Staphylococcus aureus is a leading pathogen of implant-related infections. In the field of biomaterials a variety of alternative approaches are currently proposed for prophylaxis and treatment of implant infections, but little is known on the role of the different pathogenetic mechanisms and spreading strategies that lead selected S. aureus clones to prevail and become epidemic. This study aimed at identifying and characterizing the major clones in a collection of 200 S. aureus isolates from implant orthopaedic infections. Strain typing by automated ribotyping identified 98 distinct ribogroups. Ribogroups corresponded to specific accessory gene regulatory (agr) polymorphisms and possessed peculiar arrangements of toxins. The agr type II allele was more represented in epidemic clones, while agr type I in sporadic clones. A clear trend was observed, where epidemic clones resisted antibiotics more than sporadic ones. Conversely, the gene for lukD/lukE leukotoxin, found in 68% of the isolates, was unrelated to the level of clonal spreading. Surprisingly, the isolates of the most prevalent ribogroup were susceptible to almost all antibiotics and never possessed the lukD/lukE gene, thus suggesting the role of factors other than antibiotic resistance and the here investigated toxins in driving the major epidemic clone to the larger success.

Campoccia D, Baldassarri L, Pirini V, Ravaioli S, Montanaro L, Arciola CR. (2008). Molecular epidemiology of Staphylococcus aureus from implant orthopaedic infections: ribotypes, agr polymorphism, leukocidal toxins and antibiotic resistance. BIOMATERIALS, 29(30), 4108-4116 [10.1016/j.biomaterials.2008.07.006].

Molecular epidemiology of Staphylococcus aureus from implant orthopaedic infections: ribotypes, agr polymorphism, leukocidal toxins and antibiotic resistance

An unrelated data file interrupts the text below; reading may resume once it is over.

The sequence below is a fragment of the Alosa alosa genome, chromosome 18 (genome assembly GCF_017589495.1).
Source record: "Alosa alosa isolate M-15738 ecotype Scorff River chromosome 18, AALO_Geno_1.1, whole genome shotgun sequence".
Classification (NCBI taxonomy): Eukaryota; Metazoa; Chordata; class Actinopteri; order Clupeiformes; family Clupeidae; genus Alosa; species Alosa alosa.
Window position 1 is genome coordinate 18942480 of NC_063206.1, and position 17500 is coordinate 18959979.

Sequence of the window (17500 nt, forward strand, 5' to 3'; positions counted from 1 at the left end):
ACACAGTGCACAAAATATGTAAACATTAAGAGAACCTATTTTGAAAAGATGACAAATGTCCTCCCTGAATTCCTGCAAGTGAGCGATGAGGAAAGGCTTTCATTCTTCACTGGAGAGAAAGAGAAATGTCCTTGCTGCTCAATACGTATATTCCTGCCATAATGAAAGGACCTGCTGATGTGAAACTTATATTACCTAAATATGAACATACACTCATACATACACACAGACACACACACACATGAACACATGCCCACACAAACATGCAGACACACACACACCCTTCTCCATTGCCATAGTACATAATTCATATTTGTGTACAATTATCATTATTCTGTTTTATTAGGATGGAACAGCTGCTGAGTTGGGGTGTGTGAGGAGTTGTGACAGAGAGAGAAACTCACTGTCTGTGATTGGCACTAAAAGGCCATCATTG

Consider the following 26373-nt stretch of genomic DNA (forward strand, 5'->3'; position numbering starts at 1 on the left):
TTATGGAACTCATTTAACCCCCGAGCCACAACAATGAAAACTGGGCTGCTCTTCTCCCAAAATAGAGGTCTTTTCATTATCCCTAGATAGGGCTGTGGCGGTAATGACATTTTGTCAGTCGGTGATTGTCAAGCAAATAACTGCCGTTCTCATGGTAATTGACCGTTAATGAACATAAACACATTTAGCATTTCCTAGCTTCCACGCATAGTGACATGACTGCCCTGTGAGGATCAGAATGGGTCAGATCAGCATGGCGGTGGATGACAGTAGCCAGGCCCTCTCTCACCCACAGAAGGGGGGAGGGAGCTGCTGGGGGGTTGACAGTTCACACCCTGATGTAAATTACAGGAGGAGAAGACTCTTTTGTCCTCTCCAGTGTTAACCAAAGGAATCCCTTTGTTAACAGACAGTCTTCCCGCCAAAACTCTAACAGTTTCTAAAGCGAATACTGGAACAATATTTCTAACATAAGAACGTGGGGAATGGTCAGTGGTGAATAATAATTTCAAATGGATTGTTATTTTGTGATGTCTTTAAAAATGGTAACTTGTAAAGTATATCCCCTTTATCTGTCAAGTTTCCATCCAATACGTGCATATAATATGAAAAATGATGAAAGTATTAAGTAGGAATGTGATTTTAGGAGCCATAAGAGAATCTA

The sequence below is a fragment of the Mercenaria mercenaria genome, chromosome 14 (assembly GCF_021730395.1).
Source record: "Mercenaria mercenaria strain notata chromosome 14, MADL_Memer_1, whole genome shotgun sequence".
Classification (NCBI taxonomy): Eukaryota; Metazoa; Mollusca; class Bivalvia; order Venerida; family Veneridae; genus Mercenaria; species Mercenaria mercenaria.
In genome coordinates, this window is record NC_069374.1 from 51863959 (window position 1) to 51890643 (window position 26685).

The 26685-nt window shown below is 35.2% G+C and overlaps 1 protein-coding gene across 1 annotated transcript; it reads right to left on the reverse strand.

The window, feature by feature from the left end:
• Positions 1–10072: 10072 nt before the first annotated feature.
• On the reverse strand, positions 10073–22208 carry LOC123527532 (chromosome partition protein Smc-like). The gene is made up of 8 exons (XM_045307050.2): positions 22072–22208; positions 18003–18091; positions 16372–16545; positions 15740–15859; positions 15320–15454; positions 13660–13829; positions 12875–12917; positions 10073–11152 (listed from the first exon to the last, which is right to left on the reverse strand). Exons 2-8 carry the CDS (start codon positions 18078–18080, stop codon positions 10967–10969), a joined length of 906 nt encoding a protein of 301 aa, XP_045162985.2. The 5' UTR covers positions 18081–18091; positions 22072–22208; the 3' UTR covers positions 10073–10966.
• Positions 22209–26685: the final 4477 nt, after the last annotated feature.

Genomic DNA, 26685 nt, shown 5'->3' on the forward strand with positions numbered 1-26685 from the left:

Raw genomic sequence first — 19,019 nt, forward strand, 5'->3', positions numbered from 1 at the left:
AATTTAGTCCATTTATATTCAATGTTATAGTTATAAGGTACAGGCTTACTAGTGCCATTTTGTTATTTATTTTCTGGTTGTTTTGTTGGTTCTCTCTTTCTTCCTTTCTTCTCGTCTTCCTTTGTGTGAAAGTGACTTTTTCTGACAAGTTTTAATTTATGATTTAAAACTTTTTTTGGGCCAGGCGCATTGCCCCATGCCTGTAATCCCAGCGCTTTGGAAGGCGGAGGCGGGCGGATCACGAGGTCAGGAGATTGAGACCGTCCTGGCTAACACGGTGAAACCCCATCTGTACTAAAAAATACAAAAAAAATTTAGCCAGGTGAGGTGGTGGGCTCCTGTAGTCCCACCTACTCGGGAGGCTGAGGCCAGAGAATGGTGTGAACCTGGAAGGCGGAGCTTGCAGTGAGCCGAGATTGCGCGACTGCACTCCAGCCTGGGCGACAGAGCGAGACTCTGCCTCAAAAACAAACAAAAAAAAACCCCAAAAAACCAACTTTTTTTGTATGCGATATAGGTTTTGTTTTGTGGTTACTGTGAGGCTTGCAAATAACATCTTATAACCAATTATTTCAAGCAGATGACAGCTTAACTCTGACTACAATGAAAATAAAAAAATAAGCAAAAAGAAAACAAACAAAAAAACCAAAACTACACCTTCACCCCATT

RAVAIOLI, STEFANO;MONTANARO, LUCIO;ARCIOLA, CARLA RENATA
2008

Abstract

Staphylococcus aureus is a leading pathogen of implant-related infections. In the field of biomaterials a variety of alternative approaches are currently proposed for prophylaxis and treatment of implant infections, but little is known on the role of the different pathogenetic mechanisms and spreading strategies that lead selected S. aureus clones to prevail and become epidemic. This study aimed at identifying and characterizing the major clones in a collection of 200 S. aureus isolates from implant orthopaedic infections. Strain typing by automated ribotyping identified 98 distinct ribogroups. Ribogroups corresponded to specific accessory gene regulatory (agr) polymorphisms and possessed peculiar arrangements of toxins. The agr type II allele was more represented in epidemic clones, while agr type I in sporadic clones. A clear trend was observed, where epidemic clones resisted antibiotics more than sporadic ones. Conversely, the gene for lukD/lukE leukotoxin, found in 68% of the isolates, was unrelated to the level of clonal spreading. Surprisingly, the isolates of the most prevalent ribogroup were susceptible to almost all antibiotics and never possessed the lukD/lukE gene, thus suggesting the role of factors other than antibiotic resistance and the here investigated toxins in driving the major epidemic clone to the larger success.
2008
Campoccia D, Baldassarri L, Pirini V, Ravaioli S, Montanaro L, Arciola CR. (2008). Molecular epidemiology of Staphylococcus aureus from implant orthopaedic infections: ribotypes, agr polymorphism, leukocidal toxins and antibiotic resistance. BIOMATERIALS, 29(30), 4108-4116 [10.1016/j.biomaterials.2008.07.006].
Campoccia D; Baldassarri L; Pirini V; Ravaioli S; Montanaro L; Arciola CR.
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Utilizza questo identificativo per citare o creare un link a questo documento: https://hdl.handle.net/11585/63963
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